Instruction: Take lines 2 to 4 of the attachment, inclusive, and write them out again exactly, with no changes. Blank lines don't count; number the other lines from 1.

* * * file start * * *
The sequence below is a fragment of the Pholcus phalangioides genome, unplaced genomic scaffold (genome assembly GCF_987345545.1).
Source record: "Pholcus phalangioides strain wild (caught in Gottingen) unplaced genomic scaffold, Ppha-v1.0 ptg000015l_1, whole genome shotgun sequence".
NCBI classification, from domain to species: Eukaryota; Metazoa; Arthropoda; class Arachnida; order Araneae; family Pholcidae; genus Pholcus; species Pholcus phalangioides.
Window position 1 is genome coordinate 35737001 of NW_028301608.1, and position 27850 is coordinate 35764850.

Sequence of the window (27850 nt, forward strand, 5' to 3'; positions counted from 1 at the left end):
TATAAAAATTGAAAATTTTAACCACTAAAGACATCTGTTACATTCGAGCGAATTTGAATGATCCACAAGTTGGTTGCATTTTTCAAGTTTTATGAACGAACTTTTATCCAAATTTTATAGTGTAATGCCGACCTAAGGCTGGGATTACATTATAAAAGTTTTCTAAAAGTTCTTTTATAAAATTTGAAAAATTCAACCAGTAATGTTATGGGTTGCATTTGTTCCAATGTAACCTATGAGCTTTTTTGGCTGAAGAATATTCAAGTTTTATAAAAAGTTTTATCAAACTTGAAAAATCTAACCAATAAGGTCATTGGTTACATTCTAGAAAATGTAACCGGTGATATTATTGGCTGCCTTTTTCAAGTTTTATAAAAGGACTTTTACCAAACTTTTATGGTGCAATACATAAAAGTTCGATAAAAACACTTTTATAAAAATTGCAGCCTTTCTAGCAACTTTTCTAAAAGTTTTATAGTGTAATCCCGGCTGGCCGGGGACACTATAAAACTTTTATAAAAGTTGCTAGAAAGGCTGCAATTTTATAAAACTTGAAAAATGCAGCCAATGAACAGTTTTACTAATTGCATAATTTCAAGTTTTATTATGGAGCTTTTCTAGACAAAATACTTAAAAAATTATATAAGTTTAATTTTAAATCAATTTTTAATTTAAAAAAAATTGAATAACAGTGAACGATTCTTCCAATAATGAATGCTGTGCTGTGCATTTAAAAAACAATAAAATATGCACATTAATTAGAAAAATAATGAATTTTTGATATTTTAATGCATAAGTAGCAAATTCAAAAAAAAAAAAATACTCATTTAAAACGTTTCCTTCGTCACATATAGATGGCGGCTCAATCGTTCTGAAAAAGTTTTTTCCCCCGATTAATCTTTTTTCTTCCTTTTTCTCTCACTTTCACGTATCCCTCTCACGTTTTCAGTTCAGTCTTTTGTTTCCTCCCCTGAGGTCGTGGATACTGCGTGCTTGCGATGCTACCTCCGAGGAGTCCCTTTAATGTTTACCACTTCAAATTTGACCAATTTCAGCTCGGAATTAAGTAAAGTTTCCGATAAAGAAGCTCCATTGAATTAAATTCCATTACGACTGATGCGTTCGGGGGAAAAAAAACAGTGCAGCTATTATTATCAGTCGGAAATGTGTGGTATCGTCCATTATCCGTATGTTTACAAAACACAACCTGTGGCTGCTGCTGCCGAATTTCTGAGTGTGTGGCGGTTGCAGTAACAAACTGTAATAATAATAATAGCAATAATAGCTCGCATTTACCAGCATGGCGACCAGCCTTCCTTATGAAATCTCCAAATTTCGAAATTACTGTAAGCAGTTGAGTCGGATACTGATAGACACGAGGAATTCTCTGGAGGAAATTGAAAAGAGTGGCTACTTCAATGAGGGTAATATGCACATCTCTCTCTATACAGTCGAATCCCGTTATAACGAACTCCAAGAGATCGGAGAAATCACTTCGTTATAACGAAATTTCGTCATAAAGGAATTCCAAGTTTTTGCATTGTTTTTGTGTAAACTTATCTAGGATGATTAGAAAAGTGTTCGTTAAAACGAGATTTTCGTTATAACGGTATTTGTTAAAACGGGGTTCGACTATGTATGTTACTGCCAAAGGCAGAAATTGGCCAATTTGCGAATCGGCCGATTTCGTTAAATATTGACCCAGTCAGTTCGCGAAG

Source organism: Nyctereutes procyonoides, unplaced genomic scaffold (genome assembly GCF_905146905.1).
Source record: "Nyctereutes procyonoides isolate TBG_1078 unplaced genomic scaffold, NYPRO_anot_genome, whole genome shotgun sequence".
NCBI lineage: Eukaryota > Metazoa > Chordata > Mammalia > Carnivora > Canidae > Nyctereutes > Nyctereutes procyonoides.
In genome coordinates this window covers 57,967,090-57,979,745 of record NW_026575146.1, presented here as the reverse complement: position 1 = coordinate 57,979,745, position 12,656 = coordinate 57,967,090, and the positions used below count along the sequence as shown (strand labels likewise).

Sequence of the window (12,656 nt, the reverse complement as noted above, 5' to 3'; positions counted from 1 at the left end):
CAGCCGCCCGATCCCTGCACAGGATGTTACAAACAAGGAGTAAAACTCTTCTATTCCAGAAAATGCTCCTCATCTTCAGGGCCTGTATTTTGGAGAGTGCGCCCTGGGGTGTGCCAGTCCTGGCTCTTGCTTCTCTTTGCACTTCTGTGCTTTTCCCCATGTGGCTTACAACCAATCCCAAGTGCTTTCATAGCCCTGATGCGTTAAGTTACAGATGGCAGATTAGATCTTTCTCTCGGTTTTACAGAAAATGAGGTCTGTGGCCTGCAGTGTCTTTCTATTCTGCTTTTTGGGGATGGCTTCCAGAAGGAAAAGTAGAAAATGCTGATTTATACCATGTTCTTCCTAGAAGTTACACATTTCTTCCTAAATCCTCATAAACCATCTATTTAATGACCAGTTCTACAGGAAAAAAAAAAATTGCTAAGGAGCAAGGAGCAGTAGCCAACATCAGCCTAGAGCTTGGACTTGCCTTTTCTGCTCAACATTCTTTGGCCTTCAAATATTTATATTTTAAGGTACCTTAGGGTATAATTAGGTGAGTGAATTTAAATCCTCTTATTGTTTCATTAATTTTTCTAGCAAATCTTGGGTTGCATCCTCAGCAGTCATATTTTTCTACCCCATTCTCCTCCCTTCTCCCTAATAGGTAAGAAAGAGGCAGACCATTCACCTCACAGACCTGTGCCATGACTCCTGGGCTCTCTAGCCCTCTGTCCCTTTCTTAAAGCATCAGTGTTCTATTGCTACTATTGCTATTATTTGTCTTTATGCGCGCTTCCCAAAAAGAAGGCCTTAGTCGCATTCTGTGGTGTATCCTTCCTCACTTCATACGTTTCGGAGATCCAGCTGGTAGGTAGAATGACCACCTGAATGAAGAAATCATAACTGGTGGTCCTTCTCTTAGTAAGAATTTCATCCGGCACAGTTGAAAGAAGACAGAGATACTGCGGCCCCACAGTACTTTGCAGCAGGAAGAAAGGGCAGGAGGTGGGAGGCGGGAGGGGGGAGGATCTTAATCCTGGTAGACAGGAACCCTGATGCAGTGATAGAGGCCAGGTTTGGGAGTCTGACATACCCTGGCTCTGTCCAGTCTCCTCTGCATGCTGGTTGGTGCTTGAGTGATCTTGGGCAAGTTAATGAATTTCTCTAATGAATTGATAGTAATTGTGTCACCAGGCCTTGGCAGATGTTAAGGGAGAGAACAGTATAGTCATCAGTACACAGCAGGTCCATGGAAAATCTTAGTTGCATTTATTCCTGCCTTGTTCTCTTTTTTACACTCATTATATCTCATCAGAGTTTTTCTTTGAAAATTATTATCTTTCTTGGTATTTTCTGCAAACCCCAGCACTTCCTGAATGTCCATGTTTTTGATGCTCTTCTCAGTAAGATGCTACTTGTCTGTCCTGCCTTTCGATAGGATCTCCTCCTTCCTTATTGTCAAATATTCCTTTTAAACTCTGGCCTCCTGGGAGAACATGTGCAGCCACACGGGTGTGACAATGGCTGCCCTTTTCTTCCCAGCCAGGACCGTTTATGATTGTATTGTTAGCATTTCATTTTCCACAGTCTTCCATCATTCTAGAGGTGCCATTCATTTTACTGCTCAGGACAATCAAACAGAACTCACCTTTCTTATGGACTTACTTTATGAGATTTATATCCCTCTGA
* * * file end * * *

Source record: "Pholcus phalangioides strain wild (caught in Gottingen) unplaced genomic scaffold, Ppha-v1.0 ptg000015l_1, whole genome shotgun sequence".
NCBI classification, from domain to species: Eukaryota; Metazoa; Arthropoda; class Arachnida; order Araneae; family Pholcidae; genus Pholcus; species Pholcus phalangioides.
Window position 1 is genome coordinate 35737001 of NW_028301608.1, and position 27850 is coordinate 35764850.